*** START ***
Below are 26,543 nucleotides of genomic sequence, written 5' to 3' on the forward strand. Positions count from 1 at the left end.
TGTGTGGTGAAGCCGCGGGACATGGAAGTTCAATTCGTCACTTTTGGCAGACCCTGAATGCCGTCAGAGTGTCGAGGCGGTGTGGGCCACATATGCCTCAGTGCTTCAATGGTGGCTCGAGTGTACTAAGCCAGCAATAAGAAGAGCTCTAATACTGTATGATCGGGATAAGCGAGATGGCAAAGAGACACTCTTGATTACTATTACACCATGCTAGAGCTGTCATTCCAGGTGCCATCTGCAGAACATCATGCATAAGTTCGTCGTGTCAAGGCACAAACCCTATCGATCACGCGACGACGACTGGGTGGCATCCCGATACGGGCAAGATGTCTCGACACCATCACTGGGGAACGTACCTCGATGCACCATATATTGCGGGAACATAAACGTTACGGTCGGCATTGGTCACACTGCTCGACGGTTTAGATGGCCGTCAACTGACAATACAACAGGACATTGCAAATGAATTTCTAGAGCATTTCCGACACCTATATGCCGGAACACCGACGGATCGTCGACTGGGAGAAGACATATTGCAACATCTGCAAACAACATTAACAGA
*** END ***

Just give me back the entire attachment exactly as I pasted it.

Below are 26,543 nucleotides of genomic sequence, written 5' to 3' on the forward strand. Positions count from 1 at the left end.
TGTGTGGTGAAGCCGCGGGACATGGAAGTTCAATTCGTCACTTTTGGCAGACCCTGAATGCCGTCAGAGTGTCGAGGCGGTGTGGGCCACATATGCCTCAGTGCTTCAATGGTGGCTCGAGTGTACTAAGCCAGCAATAAGAAGAGCTCTAATACTGTATGATCGGGATAAGCGAGATGGCAAAGAGACACTCTTGATTACTATTACACCATGCTAGAGCTGTCATTCCAGGTGCCATCTGCAGAACATCATGCATAAGTTCGTCGTGTCAAGGCACAAACCCTATCGATCACGCGACGACGACTGGGTGGCATCCCGATACGGGCAAGATGTCTCGACACCATCACTGGGGAACGTACCTCGATGCACCATATATTGCGGGAACATAAACGTTACGGTCGGCATTGGTCACACTGCTCGACGGTTTAGATGGCCGTCAACTGACAATACAACAGGACATTGCAAATGAATTTCTAGAGCATTTCCGACACCTATATGCCGGAACACCGACGGATCGTCGACTGGGAGAAGACATATTGCAACATCTGCAAACAACATTAACAGA